At 11am on November 11, 1918, the armistice that effectively ended the First World War was signed. What came to be known as “The Great War” had a profound and lasting impact on the cultural fabric of the nations involved: as Paul Fussell wrote, “its dynamics and iconography proved crucial to the political, rhetorical, and artistic life of the years that followed; while relying on inherited myth, war was generating new myth.” Over the course of the 20th century, the concept of war evolved beyond historically traceable moments and events to include the consideration of war as site and influence shaping every aspect of lived experience. This conference seeks to examine ways in which literature and the arts have taken up and taken apart war and the myths surrounding it -- grappling with it both as subject and context while also considering the ways in which the experience of war molded, mutilated, and morphed artistic forms. Though the word “centennial” often rings of monolithic celebration, it is equally an opportunity to highlight the attempts of writers and artists to contain, contend, or survive war and to question and problematize preconceptions and existing views of war by investigating their inherently bipolar nature.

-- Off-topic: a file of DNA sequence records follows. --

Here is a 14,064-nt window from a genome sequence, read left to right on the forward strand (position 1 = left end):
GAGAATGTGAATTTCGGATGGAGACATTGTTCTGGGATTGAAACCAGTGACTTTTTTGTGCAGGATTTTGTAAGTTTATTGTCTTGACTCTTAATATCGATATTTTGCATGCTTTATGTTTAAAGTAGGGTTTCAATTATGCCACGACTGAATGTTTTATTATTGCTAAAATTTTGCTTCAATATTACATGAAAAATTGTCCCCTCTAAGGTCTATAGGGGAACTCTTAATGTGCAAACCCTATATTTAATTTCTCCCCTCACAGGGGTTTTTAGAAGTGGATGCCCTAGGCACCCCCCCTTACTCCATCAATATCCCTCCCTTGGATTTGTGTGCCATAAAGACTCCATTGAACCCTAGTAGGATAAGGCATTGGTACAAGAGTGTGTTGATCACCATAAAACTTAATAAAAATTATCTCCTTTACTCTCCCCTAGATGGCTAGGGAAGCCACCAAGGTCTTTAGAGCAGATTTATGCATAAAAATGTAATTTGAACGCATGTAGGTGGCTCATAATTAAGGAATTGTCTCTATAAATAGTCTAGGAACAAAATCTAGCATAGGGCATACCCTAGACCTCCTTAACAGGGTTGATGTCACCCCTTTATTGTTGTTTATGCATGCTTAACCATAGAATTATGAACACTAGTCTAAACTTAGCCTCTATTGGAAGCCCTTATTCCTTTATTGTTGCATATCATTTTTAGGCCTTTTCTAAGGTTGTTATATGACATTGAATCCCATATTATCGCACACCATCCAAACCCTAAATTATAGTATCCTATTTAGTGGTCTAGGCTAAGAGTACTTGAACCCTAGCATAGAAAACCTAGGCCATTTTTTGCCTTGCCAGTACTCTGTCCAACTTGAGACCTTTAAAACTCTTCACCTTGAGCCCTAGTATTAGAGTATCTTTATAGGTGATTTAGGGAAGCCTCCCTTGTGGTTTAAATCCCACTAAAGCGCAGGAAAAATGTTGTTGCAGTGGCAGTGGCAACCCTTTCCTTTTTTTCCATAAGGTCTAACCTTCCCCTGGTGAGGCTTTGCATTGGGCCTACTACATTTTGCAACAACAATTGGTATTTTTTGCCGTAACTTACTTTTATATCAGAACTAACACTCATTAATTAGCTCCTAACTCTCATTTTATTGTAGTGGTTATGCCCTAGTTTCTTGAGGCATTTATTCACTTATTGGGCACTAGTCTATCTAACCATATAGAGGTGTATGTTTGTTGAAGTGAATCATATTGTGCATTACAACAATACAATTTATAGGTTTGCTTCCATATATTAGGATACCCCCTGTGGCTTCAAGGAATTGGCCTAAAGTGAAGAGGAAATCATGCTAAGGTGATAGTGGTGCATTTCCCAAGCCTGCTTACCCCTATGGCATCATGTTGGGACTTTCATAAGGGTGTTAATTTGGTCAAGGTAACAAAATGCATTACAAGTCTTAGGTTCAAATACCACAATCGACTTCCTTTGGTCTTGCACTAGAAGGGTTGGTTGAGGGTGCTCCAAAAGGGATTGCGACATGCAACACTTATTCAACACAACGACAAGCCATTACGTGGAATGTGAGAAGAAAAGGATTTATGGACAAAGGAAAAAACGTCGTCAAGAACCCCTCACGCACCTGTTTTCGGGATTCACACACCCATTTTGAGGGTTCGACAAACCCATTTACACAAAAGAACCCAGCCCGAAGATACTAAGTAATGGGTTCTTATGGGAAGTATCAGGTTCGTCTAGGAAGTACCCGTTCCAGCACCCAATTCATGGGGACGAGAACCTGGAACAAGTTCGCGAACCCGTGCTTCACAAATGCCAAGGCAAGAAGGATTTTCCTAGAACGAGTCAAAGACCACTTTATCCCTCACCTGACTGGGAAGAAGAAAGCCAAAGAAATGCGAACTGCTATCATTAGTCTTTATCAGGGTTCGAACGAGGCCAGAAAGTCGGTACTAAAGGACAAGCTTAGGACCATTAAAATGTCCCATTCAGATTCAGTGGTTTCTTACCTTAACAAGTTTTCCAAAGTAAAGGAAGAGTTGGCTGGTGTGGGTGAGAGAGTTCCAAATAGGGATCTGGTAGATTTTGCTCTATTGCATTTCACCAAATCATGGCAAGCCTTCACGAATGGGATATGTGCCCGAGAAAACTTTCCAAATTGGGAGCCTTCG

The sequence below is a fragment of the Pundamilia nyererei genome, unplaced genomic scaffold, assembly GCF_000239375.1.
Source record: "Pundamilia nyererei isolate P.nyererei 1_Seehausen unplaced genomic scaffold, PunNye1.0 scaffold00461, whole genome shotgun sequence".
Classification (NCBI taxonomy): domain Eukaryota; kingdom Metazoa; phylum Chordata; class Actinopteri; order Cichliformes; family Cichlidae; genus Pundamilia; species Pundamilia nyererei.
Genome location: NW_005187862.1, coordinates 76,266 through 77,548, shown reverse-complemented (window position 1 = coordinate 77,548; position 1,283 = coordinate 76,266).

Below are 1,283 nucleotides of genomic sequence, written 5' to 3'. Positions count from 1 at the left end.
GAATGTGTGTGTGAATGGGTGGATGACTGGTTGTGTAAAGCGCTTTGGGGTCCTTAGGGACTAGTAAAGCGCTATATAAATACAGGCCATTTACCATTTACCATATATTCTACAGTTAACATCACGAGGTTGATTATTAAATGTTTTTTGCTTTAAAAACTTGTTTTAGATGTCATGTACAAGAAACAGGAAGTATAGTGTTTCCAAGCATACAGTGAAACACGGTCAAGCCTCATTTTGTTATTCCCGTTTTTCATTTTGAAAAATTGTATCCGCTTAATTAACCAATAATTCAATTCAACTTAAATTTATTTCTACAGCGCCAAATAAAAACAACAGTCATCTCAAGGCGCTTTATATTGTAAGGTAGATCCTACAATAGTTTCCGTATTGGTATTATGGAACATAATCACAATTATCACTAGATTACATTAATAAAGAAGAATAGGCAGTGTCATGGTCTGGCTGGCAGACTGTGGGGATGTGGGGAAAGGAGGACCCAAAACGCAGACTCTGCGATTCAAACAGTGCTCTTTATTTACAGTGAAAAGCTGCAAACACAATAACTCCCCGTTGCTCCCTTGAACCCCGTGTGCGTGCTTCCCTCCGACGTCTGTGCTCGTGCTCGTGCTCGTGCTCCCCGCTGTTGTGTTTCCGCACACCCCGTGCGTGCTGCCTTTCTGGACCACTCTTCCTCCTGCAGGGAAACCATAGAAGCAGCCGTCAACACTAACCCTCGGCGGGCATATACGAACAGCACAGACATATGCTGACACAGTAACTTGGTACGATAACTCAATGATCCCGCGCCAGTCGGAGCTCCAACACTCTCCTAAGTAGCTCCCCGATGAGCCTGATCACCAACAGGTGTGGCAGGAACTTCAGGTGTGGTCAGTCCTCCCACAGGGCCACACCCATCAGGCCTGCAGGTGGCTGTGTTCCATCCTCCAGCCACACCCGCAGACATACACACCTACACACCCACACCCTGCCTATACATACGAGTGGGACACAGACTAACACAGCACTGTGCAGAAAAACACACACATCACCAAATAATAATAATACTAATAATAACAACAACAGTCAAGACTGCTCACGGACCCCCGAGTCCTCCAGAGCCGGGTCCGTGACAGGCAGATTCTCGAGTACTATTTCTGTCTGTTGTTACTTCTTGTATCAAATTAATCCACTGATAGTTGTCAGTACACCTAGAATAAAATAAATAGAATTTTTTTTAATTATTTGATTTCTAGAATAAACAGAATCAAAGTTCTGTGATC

November 10, 2018 (Day 2)
- 9 – 11am - 2nd PANEL
Chair: Jennifer Scappettone (University of Chicago, Associate Professor)
- Aubrey Knox (CUNY, PhD Student)
"The Regulated Body: The Grand Palais as Military Hospital in World War I"
- Joanna Fiduccia (Reed College, Assistant Professor)
"A Destructive Character: Alberto Giacometti’s Crisis of the Monument"
- Hadrien Laroche (INHA, France, Philosopher and Researcher)
"Duchamp's waste: Trauma, Violence and Aesthetics"
- 11 - 11.30am – COFFEE BREAK
- 11.30am - 12.45pm – KEYNOTE ADDRESS
Jay Winter (Yale University, Emeritus Professor)
"All the Things We Cannot Hear: Silences of the Great War"
- 12.45am – 2pm – LUNCH BREAK
- 2 - 4.30pm - 3rd PANEL
Chair: Peter Stansky (Stanford University, Emeritus Professor)
- Martin Löschnigg (University of Graz, Austria, Professor)
"‘The extreme fury of war self-multiplies’: First World War Literature and the Aesthetics of Loss"
- Ron Ben-Tovim (Ben Gurion University, Israel, Post-Doc), Boris Shoshitaishvili (Stanford University, PhD Student)
"Re-Enchanting the World after War: J. R. R. Tolkien, David Jones, and the Revision of Epic"
- Anna Abramson (MIT, Post-Doc)
"Atmospheric Myths of The Great War"
- Isaac Blacksin (UC Santa Cruz, PhD Student)
Senseless Encounter, Immutable Sense: The Contradictions of Reporting War
- 4.30 – 4.45pm – COFFEE BREAK
- 4.45 – 6pm – KEYNOTE ADDRESS
Alexander Nemerov (Stanford University, Professor)
"A Soldier Killed in the First World War"
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Sponsored by: the Division of Literatures, Languages, and Cultures; Stanford Department of Art and Art History; Theater and Performance Studies; Stanford Humanities Center; The Europe Center; Dept. of French and Italian; Dept. of History; Dept. of German Studies; and the Dean's Office of Humanities and Sciences.